Masking my Autistic Traits as a Museum Professional

a white hand holding two large 4 leaf clovers in front of many small daisies

In my advocacy and museum work, I often feel like I need to walk a fine line between masking my autistic traits or low-functioning days/weeks and communicating the reality of my experience as an autistic museum professional.

In many interactions with colleagues at conferences and online, I’ve been met with confusion or disbelief when I tell someone that I am on the autism spectrum and have ADHD, that I’m part of an audience they’re trying to program for or are explaining how their museum has successfully implemented programming for autistic visitors. When that happens, I feel frustrated – I wonder if you understand autism as a spectrum. I wonder if you still see autistic individuals as singularly “low-” or “high-functioning,” or if you understand that for many autistic people, functioning fluctuates, and that autism contains a multitude of spectrums within each one of us. I wonder if you’re working with autistic people because it makes your museum look good, or because it looks nice on grant applications. I wonder if your community outreach was limited to families with autistic children, or if you’ve sought additional input from autistic adults. I wonder if you’ve even considered that autistic adults, especially women and trans or gender non-conforming autistic people exist – a problem not limited to museums, but which also permeates the structure of educational and medical systems that leaves neurodivergent adults with few resources and community supports. I wonder if you could picture me working at your museum or attending its sensory-friendly hours.

And I also wonder if colleagues can picture me without my mask. The trouble is that I also don’t necessarily want that – because I don’t think the museum field is ready to picture it in a way that doesn’t diminish their perception of the work that I can do when my access needs are met and I’m functioning at a high level. (Often, autistic people who are perceived as “high-functioning” don’t get the support they need, while those perceived as “low-functioning” are underestimated.) The more open I am, the more I hope people can learn from my experiences; on the other hand, openness makes me more vulnerable to bias and discrimination.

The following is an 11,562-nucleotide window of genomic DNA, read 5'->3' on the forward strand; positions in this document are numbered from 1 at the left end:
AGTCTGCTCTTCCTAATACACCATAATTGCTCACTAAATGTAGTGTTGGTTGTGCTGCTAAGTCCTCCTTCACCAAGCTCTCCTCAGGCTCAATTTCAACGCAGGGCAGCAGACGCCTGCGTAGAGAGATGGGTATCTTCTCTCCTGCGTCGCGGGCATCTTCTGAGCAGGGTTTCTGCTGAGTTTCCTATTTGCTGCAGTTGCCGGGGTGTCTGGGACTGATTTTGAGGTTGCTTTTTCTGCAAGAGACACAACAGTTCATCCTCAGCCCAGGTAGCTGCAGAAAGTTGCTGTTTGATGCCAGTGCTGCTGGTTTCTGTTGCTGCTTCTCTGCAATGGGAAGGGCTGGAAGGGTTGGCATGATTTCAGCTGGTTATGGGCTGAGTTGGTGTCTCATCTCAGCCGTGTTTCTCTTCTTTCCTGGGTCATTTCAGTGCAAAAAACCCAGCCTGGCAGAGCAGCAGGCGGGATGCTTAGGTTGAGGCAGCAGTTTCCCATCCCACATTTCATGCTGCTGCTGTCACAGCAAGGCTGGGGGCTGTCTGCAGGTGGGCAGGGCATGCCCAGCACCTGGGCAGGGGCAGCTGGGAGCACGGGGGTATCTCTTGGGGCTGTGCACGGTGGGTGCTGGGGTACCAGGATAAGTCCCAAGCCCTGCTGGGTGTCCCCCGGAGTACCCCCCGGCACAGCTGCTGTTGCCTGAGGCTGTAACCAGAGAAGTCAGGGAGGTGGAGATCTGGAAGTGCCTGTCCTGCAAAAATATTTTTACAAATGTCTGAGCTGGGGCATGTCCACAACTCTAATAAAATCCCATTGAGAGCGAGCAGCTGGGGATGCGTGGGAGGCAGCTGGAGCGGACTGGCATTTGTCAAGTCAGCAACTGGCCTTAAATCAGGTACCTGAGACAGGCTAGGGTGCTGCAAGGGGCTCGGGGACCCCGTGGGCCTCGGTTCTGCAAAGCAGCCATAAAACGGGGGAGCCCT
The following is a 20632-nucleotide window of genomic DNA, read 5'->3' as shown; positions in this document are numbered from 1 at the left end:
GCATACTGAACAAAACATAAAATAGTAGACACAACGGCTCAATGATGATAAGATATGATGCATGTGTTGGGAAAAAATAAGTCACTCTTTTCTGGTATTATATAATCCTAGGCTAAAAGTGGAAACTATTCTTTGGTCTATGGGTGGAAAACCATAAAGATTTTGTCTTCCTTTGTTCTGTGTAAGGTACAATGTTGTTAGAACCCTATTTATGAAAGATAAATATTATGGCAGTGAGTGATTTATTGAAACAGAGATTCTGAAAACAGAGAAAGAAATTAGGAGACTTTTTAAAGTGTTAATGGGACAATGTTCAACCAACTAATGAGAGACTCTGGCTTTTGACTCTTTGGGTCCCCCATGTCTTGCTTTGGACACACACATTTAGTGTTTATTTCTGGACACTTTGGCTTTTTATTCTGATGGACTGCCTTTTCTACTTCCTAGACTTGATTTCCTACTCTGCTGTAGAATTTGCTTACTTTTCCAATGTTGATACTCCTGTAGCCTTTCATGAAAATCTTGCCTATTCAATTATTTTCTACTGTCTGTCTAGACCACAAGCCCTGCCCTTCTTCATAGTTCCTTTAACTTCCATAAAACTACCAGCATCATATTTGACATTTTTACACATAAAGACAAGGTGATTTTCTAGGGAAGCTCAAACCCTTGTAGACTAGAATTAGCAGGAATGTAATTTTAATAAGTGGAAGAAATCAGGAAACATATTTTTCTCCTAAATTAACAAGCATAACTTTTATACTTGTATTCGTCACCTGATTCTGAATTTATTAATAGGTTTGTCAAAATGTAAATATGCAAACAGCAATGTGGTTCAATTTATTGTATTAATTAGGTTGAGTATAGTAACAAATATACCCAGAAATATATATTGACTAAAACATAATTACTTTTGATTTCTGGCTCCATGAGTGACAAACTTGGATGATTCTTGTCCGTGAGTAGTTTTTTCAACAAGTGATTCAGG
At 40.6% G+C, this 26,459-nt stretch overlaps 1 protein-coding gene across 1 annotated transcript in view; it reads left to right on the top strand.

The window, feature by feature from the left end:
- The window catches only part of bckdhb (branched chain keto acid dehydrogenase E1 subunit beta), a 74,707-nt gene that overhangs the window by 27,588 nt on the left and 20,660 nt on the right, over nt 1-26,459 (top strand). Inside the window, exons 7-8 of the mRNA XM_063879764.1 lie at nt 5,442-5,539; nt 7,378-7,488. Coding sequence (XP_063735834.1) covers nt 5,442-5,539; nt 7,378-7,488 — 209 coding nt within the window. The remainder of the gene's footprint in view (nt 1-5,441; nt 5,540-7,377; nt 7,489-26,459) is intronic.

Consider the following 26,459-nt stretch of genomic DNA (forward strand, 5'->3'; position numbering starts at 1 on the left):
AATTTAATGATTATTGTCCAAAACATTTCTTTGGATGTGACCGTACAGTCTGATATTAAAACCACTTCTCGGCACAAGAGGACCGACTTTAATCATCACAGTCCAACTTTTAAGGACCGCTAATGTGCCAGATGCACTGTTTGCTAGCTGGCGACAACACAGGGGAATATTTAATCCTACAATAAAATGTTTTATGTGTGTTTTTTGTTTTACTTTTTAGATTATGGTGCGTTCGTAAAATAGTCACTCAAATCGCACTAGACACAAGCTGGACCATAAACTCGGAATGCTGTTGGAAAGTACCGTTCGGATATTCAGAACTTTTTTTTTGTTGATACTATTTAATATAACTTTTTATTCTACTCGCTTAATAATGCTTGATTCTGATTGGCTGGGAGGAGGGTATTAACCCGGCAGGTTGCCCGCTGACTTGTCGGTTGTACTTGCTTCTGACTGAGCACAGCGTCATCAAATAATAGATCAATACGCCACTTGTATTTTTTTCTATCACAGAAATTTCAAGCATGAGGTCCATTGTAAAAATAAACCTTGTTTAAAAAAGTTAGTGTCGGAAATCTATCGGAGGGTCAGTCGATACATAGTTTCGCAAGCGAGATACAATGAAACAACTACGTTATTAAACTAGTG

I try to work with people who I trust – those who are committed to equity work and walk the talk, who create accessible working environments, and who amplify marginalized voices – and that alleviates much of my anxiety. I truly think the tide is changing, and I’m so grateful for my small network of colleagues and friends who don’t treat me any differently than they do others, while still giving me grace in social interactions and keep my access needs in mind when we are together. When I am around these people, I don’t feel the need to mask quite as much – but still, they won’t see me have shutdowns or sensory overloads. They won’t hear from me at all when my ability to function is limited. That’s my choice; I typically see these details as private, and I deal with my access needs as best as I can until I am able to interact again.

But, since I never really talk about those times publicly or with colleagues, it makes me wonder if that makes people question whether I am “not autistic, just quirky.” Or, I wonder if it’s only because I never talk about those moments or bottle up my overloads until the webcam is off that I have the privilege of working in museums. I know my diagnosis is my business, what matters most is how I see myself, etc., but what it boils down to in the back of my mind is the question of “Would this field have room for me if I had an autistic shutdown at work?”

The weight of wondering if I’m only accepted because I often mask autistic traits is, at times, crushing. Right now, my situation allows for a lot of accommodation and privacy. I work from home, part-time, and on a contract basis; so, I absolutely have the ability to keep all of that private, and the ability to meet my access needs at home so that I can work, at least most of the time. I alternately yearn for and fear a time in my future when I am able to work at a museum full-time and in-person, because masking my autistic traits for 40 hours a week has led to incredible burnout and mental health problems in the past.

Still, that question – is there really room for autistic people in museum workplaces, even if they are not masking their autistic traits? – is important to me because I so often advocate for autistic employment in museums. I primarily aim this point at museum professionals, hoping that making museum workplaces more accessible will increase neurodiversity among museum staff. I think, for those who want/are able to work, museums can be awesome places for autistic workers, and museums can benefit greatly from our contributions. But, knowing what I know about the museum field and workplace inaccessibility, can I – in good faith – encourage my autistic peers to apply to museum jobs?